Monday, March 16, 2015

On That Fateful Day - part 2

continued from part 1

Yuva bit his tongue and said, “Wait, you mean to say you didn’t know about it?”

“Not until you told me now,” said grandpa his face reeking of despair at the loss of his favorite alarm, but not being able to attend to that matter now, for he has much bigger problem at his hands.

“Then why the hell did you slap the hell out of me? I thought it was for that goddamn fat old alarm.”

“It's not old, it's vintage. Well, in any case, we'll talk about it later I didn't hit you for such a trifle reason,” said grandpa, agony visible in his eyes for having to belittle the matter of alarm for the time being. “You remember what day today is?”

Brows knitted together in concentration with a glassy stare he sat meditatively, for it was never an easy job to guess what day or date it is during holidays. “Friday?” he said tentatively.

“Not that. I meant today is an auspicious day.”

“Oh, you mean that! Yeah, I know, today is Ganesh Chaturthi, of course, I know, I sat beside you during the pooja this morning.”

“That's why I hit you.”

“You hit me because it was Ganesh Chaturthi? Is that a sick joke?”

“Yuva please hear me out first. It is such an auspicious day and you ate your curd rice munching a raw onion. I mean, how can you do that?”

“Relax. You say like I've been munching my curd rice with raw meat? What’s wrong with an onion? Wasn’t it you who introduced me to the pleasures of munching raw onions and garlics?” questioned Yuva, his face so red now that it went well and uniform with the hand mark on his cheek.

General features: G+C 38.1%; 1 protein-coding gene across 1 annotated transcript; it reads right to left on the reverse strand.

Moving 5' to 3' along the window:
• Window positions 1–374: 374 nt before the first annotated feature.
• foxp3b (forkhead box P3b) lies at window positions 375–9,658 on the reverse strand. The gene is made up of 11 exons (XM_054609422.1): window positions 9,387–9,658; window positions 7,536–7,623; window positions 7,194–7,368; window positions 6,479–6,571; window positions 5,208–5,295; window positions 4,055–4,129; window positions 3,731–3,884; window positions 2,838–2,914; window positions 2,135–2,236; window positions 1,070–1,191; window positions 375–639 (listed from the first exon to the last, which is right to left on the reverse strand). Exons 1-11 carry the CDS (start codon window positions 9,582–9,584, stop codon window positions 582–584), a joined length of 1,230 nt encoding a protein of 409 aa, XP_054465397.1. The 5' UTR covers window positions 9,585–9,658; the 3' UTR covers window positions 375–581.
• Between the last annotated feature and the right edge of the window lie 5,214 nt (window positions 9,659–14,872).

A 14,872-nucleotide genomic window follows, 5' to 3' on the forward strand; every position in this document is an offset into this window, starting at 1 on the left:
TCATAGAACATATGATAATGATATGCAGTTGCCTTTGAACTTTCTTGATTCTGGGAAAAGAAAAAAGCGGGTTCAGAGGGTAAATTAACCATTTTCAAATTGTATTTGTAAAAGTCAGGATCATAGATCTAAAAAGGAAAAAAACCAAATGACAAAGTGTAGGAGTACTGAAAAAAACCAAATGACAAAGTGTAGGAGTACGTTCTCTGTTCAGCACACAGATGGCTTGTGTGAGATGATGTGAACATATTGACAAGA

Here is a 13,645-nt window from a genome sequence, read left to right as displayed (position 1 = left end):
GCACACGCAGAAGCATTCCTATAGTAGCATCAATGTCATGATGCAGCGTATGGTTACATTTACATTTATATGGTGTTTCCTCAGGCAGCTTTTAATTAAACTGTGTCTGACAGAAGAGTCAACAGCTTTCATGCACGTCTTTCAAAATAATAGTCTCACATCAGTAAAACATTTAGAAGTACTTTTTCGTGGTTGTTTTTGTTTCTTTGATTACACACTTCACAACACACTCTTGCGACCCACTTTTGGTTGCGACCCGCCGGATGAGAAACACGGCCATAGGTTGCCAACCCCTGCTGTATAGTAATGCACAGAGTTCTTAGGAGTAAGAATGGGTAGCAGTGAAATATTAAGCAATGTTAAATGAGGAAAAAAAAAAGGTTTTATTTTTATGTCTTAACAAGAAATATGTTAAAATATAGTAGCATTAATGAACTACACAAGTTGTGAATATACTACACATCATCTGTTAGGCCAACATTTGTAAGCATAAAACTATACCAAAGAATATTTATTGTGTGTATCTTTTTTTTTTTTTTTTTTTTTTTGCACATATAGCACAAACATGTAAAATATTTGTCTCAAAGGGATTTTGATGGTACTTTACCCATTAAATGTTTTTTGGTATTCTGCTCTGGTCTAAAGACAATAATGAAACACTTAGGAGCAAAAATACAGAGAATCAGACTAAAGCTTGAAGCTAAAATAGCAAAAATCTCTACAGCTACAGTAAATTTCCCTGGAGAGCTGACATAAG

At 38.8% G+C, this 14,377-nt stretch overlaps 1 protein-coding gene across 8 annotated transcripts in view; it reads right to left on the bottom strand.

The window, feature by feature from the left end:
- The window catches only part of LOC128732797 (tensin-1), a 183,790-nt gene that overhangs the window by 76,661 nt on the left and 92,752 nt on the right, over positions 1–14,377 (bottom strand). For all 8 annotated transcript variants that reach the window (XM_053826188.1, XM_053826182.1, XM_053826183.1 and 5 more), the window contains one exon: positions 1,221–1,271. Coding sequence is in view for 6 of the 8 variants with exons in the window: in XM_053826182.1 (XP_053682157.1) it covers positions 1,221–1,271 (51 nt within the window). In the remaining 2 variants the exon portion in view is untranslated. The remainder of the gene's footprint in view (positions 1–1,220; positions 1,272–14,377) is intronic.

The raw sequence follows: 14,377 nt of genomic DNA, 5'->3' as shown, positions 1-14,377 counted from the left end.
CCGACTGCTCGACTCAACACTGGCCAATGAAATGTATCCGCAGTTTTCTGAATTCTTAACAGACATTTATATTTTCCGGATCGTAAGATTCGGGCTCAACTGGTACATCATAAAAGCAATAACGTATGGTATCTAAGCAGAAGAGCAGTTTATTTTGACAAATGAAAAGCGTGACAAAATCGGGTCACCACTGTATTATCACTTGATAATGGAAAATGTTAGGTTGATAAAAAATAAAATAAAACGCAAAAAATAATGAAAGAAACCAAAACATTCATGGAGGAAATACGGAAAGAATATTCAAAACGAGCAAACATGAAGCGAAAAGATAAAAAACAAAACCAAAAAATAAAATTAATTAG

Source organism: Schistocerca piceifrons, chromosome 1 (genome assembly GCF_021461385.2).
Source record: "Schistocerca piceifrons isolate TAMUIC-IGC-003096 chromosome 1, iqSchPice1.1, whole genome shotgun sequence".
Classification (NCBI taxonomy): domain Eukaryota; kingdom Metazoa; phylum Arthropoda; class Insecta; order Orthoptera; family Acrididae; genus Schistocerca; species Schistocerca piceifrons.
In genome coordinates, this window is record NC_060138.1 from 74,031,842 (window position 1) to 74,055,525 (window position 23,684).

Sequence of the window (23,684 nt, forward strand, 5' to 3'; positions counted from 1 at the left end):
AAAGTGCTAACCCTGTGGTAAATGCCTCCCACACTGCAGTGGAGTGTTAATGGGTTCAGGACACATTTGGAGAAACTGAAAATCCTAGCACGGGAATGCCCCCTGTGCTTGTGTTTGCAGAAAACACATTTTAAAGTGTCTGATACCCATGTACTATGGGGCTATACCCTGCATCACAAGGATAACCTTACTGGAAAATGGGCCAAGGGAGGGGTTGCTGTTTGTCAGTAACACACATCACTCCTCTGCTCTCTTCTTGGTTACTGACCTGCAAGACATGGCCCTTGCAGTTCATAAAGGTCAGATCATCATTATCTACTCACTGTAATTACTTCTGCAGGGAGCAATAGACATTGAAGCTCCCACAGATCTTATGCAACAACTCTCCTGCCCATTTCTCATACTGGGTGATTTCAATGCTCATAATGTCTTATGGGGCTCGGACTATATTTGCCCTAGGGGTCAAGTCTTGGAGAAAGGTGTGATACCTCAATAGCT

“Onion is good food, but that doesn't mean you can eat them whenever you like. I myself don’t eat onion and garlic on Tuesdays and Saturdays. But I never put such restriction to you. But today was Ganesh Chaturthi, such an auspicious day. Onion, on such an auspicious day? Outrageous! Sacrilegious! Such profane practices will cause troubles in your fate. That's why I smacked you, to remind you so that you will never do such huge blunders again.”

“He's living in a godforsaken ashram, how the hell could you expect him to know all these picky things? Moreover, he's half-British, which anyone could tell that just by a mere glance at his complexion. Don’t expect him to remember all these things.” said grandma

“What nonsense you speak. He's Yuva Iyer, son of Vishnu Iyer, Grandson of the great Anantha Iyer. Living in an ashram is no excuse for someone with such a grand lineage to make light of our time-honored traditions. And mind you, just because his mother is British, he's not half-British. He's a full Tamilian, and Iyer.

“Look, I’m not asking him to become icon of Tamil culture fostering our traditions, for I know he’s a modern man, much like his father, all I’m asking him is not to malign them, at least during the time when he’ here, in this house, which served generations of some of the greatest Tamil scholars from times immemorial, and this house is as a revered as an ancient temple, by people all over the Madras and beyond, and I won’t allow it to be desecrated while I’m still alive.

“Now Yuva Iyer, come with me to the pooja room and let’s ask the Gods an apology for your offense this morning,” said grandpa finally swallowing his saliva and breaking a moment for air, for that big dialogue seemed to have sucked all the air out of his lungs. “Wait a minute, are you pure or do you have to take a bath?” asked grandpa, retying his dhoti and tightening it.

“What do you mean if I’m pure? Of course, I took a bath this morni ——”

“I meant, did you happen to attend to your nature’s call, the number two businesses, after your morning bath, in that case, take a bath again now.”

“No grandpa, nature didn’t call me after the calls in the morning, before my bath.”

“Well, well, in that case, wash your hands and feet, and then we’ll go the pooja room.”

Yuva washed his hand and feet and silently accompanied his grandpa to the pooja room, head hung low, caused by a little shame, for he felt he had wronged his grandpa.

“After that, come back here straight away, I'll heat the coffee by the time you come back,” said Grandma.

“Now, Yuva Iyer, I'm truly sorry. I'll buy you that Homes guy book you wanted so badly.”

“That’s Holmes, grandpa, not Homes”

“Whatever. I'll pray god that you'll become more sensible and start reading our rich, refined and sophisticated Tamil literature instead of these pages full of flapdoodle.”


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